Deep Impact became Japan’s leading first-crop sire of 2010. Although Orfevre failed to match him when his first 2-year-olds raced last year, there was no disgrace in finishing third behind two very fast horses, Lord Kanaloa (Jpn) and the ex-American Henny Hughes [with his first crop since being expatriated to Japan], who are better qualified than Orfevre to sire precocious 2-year-olds. He still showed plenty of promise; his daughter Rock The Town (Jpn), helped by having a dam by Storm Cat, a multiple champion sire of juveniles, won the G3 Sapporo Nisai S. in September and then his excellent daughter Lucky Lilac (Jpn) won the G3 Artemis S. in October and the G1 Hanshin Juvenile Fillies in December. Lucky Lilac’s dam Lilacs And Lace had won the GI Ashland S. over 1 1/16 miles in the U.S.

Lucky Lilac extended her unbeaten sequence to four prior to contesting the G1 Oka Sho, Japan’s equivalent to the 1000 Guineas. She started odds-on but suffered her first defeat, at the hands of Lord Kanaloa’s daughter Almond Eye (Jpn). Orfevre gained ample compensation two days ago when his progressive son Epoca d’Oro (Jpn) won the 2000 Guineas equivalent–the 10-furlong G1 Satsuki Sho–by two lengths from the Rulership (Jpn) colt Sans Rival (Jpn).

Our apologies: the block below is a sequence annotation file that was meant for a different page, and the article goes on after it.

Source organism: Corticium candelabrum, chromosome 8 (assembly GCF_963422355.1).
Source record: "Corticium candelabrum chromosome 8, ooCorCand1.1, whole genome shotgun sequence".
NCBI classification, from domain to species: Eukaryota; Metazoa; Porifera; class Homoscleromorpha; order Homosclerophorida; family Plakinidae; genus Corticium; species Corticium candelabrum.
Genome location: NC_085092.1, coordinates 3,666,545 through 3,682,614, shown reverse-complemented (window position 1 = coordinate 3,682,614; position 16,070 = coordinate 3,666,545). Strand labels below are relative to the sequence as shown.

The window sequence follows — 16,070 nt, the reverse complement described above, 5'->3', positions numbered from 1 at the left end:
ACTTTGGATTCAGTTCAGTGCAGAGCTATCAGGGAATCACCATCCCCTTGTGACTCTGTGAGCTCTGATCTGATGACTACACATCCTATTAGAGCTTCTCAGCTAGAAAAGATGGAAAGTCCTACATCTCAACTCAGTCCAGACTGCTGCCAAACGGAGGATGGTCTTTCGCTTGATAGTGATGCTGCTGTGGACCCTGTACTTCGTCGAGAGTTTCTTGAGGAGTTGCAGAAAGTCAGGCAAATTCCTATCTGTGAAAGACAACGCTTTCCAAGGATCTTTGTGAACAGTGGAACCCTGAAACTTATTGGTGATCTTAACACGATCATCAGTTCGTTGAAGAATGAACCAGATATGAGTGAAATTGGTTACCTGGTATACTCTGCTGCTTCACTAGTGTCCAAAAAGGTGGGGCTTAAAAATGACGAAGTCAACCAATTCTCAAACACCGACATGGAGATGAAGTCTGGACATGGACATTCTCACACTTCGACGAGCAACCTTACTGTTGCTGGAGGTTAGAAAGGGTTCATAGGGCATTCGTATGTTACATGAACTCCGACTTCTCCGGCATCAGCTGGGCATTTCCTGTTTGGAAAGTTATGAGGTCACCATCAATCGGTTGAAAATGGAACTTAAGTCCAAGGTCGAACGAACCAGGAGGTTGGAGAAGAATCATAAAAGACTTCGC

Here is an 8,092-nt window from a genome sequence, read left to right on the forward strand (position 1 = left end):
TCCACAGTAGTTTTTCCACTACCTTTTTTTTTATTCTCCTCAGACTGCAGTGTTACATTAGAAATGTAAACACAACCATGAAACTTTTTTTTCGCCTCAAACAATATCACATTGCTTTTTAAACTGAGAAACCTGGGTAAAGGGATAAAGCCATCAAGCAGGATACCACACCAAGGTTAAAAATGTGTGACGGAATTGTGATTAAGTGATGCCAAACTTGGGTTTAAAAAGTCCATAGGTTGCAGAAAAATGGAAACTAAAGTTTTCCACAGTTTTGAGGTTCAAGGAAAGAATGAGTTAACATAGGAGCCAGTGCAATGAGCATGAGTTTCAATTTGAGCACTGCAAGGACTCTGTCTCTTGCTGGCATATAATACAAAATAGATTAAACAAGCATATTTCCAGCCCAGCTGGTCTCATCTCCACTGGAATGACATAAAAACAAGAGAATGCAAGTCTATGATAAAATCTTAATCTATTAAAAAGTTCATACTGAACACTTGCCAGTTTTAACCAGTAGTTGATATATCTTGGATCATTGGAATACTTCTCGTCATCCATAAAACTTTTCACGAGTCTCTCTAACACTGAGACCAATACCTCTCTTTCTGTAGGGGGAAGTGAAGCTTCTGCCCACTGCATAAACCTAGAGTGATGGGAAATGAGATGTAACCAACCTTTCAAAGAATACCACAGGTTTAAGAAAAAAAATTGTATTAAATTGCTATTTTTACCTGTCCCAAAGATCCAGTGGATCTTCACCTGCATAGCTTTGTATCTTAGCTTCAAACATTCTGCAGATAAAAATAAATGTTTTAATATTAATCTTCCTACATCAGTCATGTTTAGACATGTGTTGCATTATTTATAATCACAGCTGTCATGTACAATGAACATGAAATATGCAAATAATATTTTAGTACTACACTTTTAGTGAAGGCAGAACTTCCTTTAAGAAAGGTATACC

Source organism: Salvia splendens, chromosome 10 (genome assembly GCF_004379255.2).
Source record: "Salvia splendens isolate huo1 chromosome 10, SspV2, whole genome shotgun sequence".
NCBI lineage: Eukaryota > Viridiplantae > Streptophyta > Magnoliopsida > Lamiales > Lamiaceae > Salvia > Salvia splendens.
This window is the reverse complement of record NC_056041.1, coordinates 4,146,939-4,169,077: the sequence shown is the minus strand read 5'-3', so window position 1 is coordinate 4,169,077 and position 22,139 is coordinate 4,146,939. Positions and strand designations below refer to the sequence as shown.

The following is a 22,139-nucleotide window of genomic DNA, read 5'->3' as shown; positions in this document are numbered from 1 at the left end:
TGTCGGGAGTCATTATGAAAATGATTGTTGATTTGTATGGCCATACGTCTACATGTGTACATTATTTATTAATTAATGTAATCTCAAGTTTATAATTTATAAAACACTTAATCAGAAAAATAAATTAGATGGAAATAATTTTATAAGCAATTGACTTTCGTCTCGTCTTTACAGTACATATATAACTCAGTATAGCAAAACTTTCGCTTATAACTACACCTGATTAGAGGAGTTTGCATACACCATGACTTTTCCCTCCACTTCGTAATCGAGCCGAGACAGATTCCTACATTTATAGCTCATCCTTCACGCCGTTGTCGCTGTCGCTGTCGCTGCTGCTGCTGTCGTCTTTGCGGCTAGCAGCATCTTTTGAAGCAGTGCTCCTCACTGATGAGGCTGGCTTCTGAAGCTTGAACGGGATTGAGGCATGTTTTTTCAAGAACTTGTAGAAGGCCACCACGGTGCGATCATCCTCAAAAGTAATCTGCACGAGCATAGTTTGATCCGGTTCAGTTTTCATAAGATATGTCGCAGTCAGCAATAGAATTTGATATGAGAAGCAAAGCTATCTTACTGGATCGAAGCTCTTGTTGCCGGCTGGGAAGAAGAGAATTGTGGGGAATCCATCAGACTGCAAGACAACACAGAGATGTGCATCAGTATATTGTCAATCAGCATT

A first crop containing the 2000 Guineas winner and the 1000 Guineas runner-up has to be considered a golden start for a stallion whose name translates as goldsmith. The golden theme continues in the bottom half of Epoca d’Oro’s name as his broodmare sire is Mr. Prospector’s son Forty Niner, named after the people who joined the California gold rush in 1849.

With Lord Kanaloa and Orfevre both enjoying first-crop classic success, as did Rulership in 2017, it is also beginning to look as though Japanese breeding also has a golden future, even though Deep Impact is now 16 years old.

Epoca d’Oro is now a winner of three of his five starts. Although his dam Daiwa Passion (Jpn) was a speedy mare who gained her stakes wins over six and seven furlongs, the Orfevre colt has good prospects of staying the mile and a half of the G1 Tokyo Yushun, the Japanese Derby. Forty Niner stayed well enough to win the GI Travers S. over a mile and a quarter and Epoca d’Oro’s second dam was sired by Shady Heights, a Shirley Heights colt who won York’s G1 International S. over an extended mile and a quarter. Third dam Tikanova was sired by Northern Dancer from Cairn Rouge, winner of the G1 Irish 1000 Guineas and G1 Champion S.

If Orfevre can build on this very bright start, it’s a certainty that his 2019 fee will be much more than this year’s ¥5,000,000 (€37,690/ 32533), which is an eighth of the price charged for Deep Impact.